The last Saturday was a subdued day anyway as sleep had not been optimal…a mysteriously strained knee [probably that walk to the gate in Friday’s dark] and also a chill from three a.m. on that not even two duvets, a wool blanket and a dog could alleviate had left one rather raggedy.
About the only other later thing of note was one of Willey’s cattle haulers headed for Brent’s at dusk [probably for the rest of those Sheep] plus across the desert a flashing red light at the water tank for the duration of my dinner on the porch…someone’s weekend ruined in what they’d mistakenly taken for the middle of nowhere.
Sunday was even quieter; I probably saw just one truck towing ATVs the whole weekend.
The high returned, the water disappeared and when Carson Pump delayed a day I took off
[after finishing up the Coolaroo shade installation] on a vehicular fall foray to the Buffalo Hills,
up top into the Poodle Mountain WSA for a look at Poodle Mountain,
where the roads were even worse than remembered from Poodle to Button to Burnt
[Mountains – though I didn’t go all the way down] and hunting season ain’t what it used to be.
In the old days there were always bunches of pickups, campers, dogs, guns and beer in the Buffs during Birds but these days, well into Birds and Deer both, there’s hardly ever anybody. The most eloquent testimonial to this decline in the manly pursuit of chukar huntin’ was that when I pulled off the road for a look over the edge and returned to the truck I was greeted by a mob of said avians wondering what we were…and not just because chukar are, unlike the protected sage grouse, originally Iranian. Disdaining Aggie’s amateurish attempts at bird-doggery, which fooled no one, they moved off reluctantly while we went on over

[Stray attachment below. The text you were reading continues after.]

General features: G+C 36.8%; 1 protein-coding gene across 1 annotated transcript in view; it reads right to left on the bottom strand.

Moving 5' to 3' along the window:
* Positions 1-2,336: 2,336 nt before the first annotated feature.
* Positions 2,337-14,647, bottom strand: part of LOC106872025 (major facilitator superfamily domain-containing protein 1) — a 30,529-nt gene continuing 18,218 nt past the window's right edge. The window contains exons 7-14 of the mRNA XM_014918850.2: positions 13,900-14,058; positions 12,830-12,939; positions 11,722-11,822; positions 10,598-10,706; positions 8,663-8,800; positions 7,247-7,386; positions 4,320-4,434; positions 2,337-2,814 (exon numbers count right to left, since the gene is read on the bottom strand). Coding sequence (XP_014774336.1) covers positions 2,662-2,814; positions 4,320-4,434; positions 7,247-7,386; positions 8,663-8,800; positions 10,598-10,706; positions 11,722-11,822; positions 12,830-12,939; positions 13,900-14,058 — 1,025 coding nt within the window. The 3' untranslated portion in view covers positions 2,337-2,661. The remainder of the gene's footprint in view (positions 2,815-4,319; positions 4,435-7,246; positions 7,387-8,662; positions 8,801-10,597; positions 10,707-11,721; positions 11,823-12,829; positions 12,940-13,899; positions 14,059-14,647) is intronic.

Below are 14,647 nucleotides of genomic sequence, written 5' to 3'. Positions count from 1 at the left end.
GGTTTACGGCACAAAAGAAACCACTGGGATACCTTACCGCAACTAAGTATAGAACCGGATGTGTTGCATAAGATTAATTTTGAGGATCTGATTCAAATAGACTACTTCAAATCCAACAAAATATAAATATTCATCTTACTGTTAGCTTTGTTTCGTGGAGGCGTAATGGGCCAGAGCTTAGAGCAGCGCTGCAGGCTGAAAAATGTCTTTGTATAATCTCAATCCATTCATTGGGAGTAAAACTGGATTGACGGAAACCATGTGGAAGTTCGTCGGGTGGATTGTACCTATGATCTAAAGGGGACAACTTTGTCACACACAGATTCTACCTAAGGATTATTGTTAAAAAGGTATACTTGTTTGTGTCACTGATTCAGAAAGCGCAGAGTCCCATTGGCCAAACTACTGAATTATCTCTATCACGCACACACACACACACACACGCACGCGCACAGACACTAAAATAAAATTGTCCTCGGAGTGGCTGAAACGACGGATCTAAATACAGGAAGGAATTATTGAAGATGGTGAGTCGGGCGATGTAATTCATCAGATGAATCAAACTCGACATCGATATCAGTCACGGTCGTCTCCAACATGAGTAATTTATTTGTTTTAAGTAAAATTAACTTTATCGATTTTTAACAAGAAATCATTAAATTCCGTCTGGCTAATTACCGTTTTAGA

a couple of ridges and down to the aptly named Boulder Flat [More flat; even more boulders].
Whoever made this country must have REALLY liked rocks.
Down there the highway became briefly divided but then I took a side road and a side road
off that which was eventually sufficiently annoying to call for lunch and a look at The Map.
The Map predicted an increasingly trying circumnavigation of Poodle Mountain so, eschewing the opportunity to realize my “1000 Views of Poodle Mountain”, we returned
to the “main” road. The detour had been partly due to a misapprehension as to the location of a rich arrowhead site the late and wonderful Al Evans had mentioned decades previous following our first trip back in there [a trip which, after tearing out the muffler and compromising various other underbody parts, inspired Dave to be one of the first people to actually lift a Jeep Cherokee, a maneuver now commonplace but at the time mainly reserved for CJs] . On re-examination of the Map I figured it was not the lunch site but the NEXT left,
leading another jolting mile and a half to Cherry Spring, a seep from a rock
with many hundreds of years of lithic scatter above, the requisite cowboy scatter below
and a satisfactory destination despite the fact that half the little valley was scarred by fairly recent fires with no arrowheads in sight despite the abundant evidence.
I started back out [unlike the Owyhee, where arguably just-as-bad roads eventually lead to the Other Side the arguably worse roads of the Buffalo Hills all have to be retraced to their point of origin at the highway, unless one is on a horse.].
This took, sans side trips, sans horse, but including a last view of Poodle Mountain and the descent to 447, less than an hour and a half from Cherry to Wall Spring.
[30.4 miles of which twenty were on the pavement of 447/gravel of CR 34 and took twenty minutes…or, put another way, 60.8 miles forty of which took forty minutes in five hours…]
An intense five hours nonetheless; a person ended a bit depleted by this, and the photos don’t exactly capture the experience. Probably why I keep painting…
Next day; Carson Pump Pumps!